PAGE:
If you find your stained t-shirt is ruining those post-run photos, don’t panic. As you sweat, you’re left with an abrasive salt on your nipples, which rubs against your t-shirt as you run. It’s not exclusively a male injury, but with women it’s normally a sign your running bra isn’t fitting right, or isn’t made from a moisture-wicking material.

If you are suffering with bleeding nipples, make sure you stay hydrated as you run and protect your nipples with nip guards.

Related: The best sports bras for running 2018 

10. You get a metallic taste in your mouth

Temporarily tasting blood in the back of your throat is again, nothing to worry about when running. It’s actually caused by your red blood cells popping, or releasing iron, which tastes like metal. It’s usually a sign you’re working your body hard and if it only happens once in a while, you don’t need to do anything about it. If, however, you taste blood every time you run, you should book an appointment with your GP to rule out any underlying infections.

11. You’ll need the bathroom…NOW

If you’ve ever had to stop mid-run to look for the nearest pub toilet or public loo, rest assured you’re not alone. The sudden, urgent need to go is common in runners because of the inner jarring mechanisms involved in running. You can make things easier by avoiding sugary foods and caffeine before you run, and sticking to real foods like rice cakes and bananas.

Related: Fast Running Fuel Snacks

12. Your thighs start itching a few minutes into a run

You might find that, three minutes into your run, your thighs start itching like crazy. In some cases, this is dry skin or a natural response to warming up as your capillaries and arteries rapidly expand and stimulate nearby nerves. For some people however, it’s an actual allergic reaction known as exercise-induced urticaria, which can cause itching and flushing, hives and – in extreme cases – breathing difficulties. If you do experience any of these symptoms, check with your GP, however if it’s just itching, keep your skin moisturised, warm up gradually and don’t worry about scratching if needed.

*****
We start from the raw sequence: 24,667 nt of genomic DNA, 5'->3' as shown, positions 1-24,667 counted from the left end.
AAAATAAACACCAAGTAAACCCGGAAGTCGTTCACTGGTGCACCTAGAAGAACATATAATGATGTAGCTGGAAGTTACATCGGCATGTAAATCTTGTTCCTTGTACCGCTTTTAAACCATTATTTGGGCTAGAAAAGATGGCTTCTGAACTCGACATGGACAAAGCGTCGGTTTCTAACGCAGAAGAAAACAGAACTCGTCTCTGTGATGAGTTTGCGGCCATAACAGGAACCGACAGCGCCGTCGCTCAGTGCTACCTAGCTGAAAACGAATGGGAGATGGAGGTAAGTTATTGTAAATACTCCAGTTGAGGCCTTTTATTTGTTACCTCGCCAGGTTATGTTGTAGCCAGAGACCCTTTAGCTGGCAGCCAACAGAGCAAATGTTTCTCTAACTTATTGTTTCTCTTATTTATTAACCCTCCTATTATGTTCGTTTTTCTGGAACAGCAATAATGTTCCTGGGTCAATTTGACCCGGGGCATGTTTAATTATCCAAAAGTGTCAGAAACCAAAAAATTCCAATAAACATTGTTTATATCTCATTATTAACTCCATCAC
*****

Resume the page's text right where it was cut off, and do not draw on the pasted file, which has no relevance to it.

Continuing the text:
13. You’ll either find running easier in the morning, or at night

If you find it impossible getting to that Parkrun on a Saturday morning, yet love clocking up the miles after work, you’re not lazy, it’s just how your body is programmed. Your natural bird persona – lark or owl – is actually partly determined by genetics and this biological clock is pretty difficult to alter. Natural morning people will hit their lowest body temperature earlier in the night, allowing them to wake up warmer and ready to go. That said, even larks aren’t primed to perform at sunrise, and as Matt Fitzgerald, co-author of The Runner’s Body: How the Latest Science Can Help You Run Stronger, Longer and Faster points out, it’s actually in late afternoon your body is naturally strongest. 

If you do want to clock up the miles in the morning, expose yourself to light as soon as your alarm goes off to wake your body up. Also, remember you naturally become more of a lark as you age, so give it a few years and you’ll have all the morning get-up-and-go.

14. Your knees might crackle as you walk down the stairs

Creaking and cracking in the knees is totally normal. Crepitus, the medical term for that cracking sound, happens when cartilage, the connective tissue between bones starts to age. If you’re a younger beginner runner, weak quads or a tight IT band can also pull the kneecaps out of alignment, exacerbating the wear and tear. Make sure you’re strengthening the muscles that control the hips and knees in your strength training – this will keep your lower half in alignment and minimise the cracking.  

Related: More evidence running DOESN’T ruin your knees                                                                          

15. You might get headaches during, or after, your run

Running headaches stem from a range of causes – from the really simple (your hat or headband is too tight) to the really complex (a proclivity for migraines). Two of the most common reasons are tight muscles (especially in the neck and shoulders) and poor hydration. Make sure you’re not too tense and hunched when you run, and when at home, try loosening off those neck muscles by gently dropping your left ear towards your left shoulder and right ear towards your right shoulder. Also, ensure you’re drinking to your thirst as you run.

16. You might get one bloody, or muddy ankle

That red mark on the inside of your ankle is called a heel whip and is caused by excessive rotation of your foot. Instead of your foot travelling forward, it’s making an arc, causing your heel to nick your anklebone. Try thinking about pushing off through the big toe as you run, so that your foot swings cleanly forward. If you’re finding you inner ankle or shin is really getting sore, it might be worth visiting a physio, to work on single-leg exercises to avoid this happening.